The entire country is on the brink of the toughest Covid-19 controls after experts recommended Level 5 restrictions for the next four weeks.
Under Level 5, people will be asked to stay at home, except to exercise within a 5km radius.
No visitors to homes will be allowed, although schools and creches will remain open with protective measures in place.
Restaurants and pubs will only be allowed to open for takeaways or deliveries and only essential retail outlets will be allowed to remain open.
Unlike the first nationwide lockdown, over-70s will be expected to manage their own movements and will not be instructed to stay indoors.
The National Public Health Emergency Team (Nphet) is recommending the Level 5 controls for the next four weeks, however, the seeking of maximum lockdown nationwide has shocked the Government.
The three Coalition leaders will meet Chief Medical Officer Dr Tony Holohan today.
The Level 5 restrictions advice comes in a letter from Nphet, after a weekend that saw almost 1,000 new infections.
Dr Holohan returned to chair an unusual Sunday conference of the team, a sign that the situation is regarded as serious.
He had been expected back at his desk today, resuming the helm from Dr Ronan Glynn, his deputy, after taking leave for family reasons in July.
There are now 134 people in hospital with Covid-19, the highest number since June.
The upward creep in infections effectively now pits the Government against the CMO in a possible crisis for the Cabinet in its consideration of public health advice.
"It is very difficult and tough on people. But as a Government we have to stand ready," Public Expenditure Minister Michael McGrath said yesterday.
"Further recommendations from Nphet will be examined swiftly."
Sources last night initially suggested that the Government would not defy any recommendation from Dr Holohan. But when Level 5 was recommended, there was a stunned reaction from Government with one source saying: "This has surprised Government, given its societal and economic indications."
The request for additional restrictions will go to an oversight committee headed by the country's top civil servant, Martin Fraser, which would consider wider societal and economic impacts.
The Cabinet subcommittee on Covid could then meet today. An incorporeal Cabinet meeting could then rubber-stamp any proposals.
Mr McGrath had said he sincerely hoped further restrictions would not be necessary at lunchtime.
"But I think we have to be straight with people. The numbers are deeply concerning and the current trend that we are witnessing is not sustainable," he said.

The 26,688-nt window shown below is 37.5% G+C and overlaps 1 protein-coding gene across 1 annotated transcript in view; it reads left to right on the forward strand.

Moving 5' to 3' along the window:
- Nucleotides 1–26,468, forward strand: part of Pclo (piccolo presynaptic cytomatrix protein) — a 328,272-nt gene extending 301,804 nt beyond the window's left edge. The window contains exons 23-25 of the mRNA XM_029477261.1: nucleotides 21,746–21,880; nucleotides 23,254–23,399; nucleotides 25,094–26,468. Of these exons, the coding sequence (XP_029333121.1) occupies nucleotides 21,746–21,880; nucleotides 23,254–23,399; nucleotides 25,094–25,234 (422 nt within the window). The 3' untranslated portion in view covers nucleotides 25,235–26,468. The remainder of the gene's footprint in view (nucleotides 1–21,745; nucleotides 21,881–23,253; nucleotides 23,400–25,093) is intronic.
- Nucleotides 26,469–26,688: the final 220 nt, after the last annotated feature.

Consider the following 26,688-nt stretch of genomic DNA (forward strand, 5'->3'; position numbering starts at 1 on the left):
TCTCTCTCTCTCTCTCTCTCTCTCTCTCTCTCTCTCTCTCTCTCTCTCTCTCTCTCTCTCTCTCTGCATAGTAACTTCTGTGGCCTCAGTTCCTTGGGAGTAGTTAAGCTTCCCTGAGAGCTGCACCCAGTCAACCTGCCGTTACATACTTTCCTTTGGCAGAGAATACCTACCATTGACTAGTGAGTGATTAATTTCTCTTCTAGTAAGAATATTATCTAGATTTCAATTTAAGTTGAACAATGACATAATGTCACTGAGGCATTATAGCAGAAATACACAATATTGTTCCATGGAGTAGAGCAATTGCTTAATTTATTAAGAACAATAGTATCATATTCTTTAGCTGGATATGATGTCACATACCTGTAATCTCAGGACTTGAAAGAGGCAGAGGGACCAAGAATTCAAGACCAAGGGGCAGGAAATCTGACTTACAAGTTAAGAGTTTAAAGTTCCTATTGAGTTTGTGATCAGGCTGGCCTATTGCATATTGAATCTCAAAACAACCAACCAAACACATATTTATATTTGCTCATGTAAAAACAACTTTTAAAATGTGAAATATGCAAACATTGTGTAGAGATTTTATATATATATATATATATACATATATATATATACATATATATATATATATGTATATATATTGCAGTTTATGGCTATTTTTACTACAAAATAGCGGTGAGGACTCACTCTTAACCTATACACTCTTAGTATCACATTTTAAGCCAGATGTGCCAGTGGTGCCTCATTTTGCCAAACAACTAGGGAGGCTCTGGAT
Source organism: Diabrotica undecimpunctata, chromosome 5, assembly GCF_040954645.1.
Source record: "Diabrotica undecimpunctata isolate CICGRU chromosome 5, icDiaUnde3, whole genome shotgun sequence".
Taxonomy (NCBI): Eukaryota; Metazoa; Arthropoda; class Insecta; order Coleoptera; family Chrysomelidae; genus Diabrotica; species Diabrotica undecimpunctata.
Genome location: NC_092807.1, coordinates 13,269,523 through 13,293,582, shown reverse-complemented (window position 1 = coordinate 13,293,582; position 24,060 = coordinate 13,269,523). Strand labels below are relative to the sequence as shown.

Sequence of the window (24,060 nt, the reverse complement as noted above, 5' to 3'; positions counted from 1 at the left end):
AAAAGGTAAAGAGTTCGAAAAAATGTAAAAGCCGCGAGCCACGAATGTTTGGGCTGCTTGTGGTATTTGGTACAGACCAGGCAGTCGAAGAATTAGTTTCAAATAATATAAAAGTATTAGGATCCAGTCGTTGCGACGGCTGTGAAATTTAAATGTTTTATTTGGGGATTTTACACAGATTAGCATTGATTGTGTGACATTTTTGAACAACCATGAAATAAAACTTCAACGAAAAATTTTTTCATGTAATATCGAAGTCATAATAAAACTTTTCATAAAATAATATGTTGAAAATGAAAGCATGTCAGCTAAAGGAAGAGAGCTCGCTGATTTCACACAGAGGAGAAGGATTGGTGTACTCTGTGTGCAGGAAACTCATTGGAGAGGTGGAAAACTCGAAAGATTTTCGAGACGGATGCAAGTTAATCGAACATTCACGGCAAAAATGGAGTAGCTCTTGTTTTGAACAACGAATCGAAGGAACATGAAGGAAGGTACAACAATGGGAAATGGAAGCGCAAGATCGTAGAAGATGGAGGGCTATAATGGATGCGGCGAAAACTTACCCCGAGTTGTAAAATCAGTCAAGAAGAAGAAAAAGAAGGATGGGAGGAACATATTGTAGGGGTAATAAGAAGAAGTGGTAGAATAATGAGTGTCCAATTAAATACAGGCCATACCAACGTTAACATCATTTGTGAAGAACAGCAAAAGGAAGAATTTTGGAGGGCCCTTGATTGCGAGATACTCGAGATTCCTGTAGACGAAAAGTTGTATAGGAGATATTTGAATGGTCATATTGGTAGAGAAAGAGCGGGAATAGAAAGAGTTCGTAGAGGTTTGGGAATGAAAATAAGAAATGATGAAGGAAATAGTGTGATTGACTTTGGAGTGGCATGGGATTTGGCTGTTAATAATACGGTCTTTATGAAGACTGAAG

"I know that people are weary. We are all weary. Everyone has paid a price in terms of their own personal liberty. Many have paid a very significant economic price because of the restrictions that we have had to impose, and the overall economic impact of Covid-19.
"But we need to get on top of this and we need to do more. We all need to ask ourselves what more can we do to adhere to the public health advice, which we all know at this stage."
A total of 364 new confirmed cases of the virus were reported last night. Including Saturday's figure of 613, the weekend total comes to 977.
No new deaths were recorded, with the national toll standing at 1,810 fatalities. There have now been 38,032 confirmed cases of Covid-19, with cases now rising at 4-5pc per day and the R-number moving to between 1.2 and 1.4, showing the virus has not been contained.
Of the cases reported yesterday: 100 were in Dublin, 55 in Cork, 31 in Donegal, 24 in Limerick, 23 in Galway, 17 in Clare, 14 in Sligo, 13 in Roscommon, 10 in Kerry, eight in Tipperary, eight in Wicklow, seven in Kildare, six each in Kilkenny and Offaly, five each in Cavan, Mayo and Meath, with the remaining 27 cases occurring in nine counties.
Infectious disease specialist, Professor Sam McConkey, told the Herald that what is required is really rapid contact tracing and massive investment in public health, "so when we get down to small numbers again from social distancing, we are able to catch the source of every case, and when you find one case, you can find all of the linked cases.
"This is like putting out a wildfire in a forest. There is no point in putting out the main fire if you haven't found every little fire and put all the little fires around it out as well.
"We need to focus on prevention. By using social distancing over a number of weeks, we can get the number under control again."
Separately, over 300 people gathered in a supermarket car park in Tullamore at the weekend for a 'car meet' which took gardaí two hours to disperse. Footage released by gardaí showed around 300 vehicles parked in the car park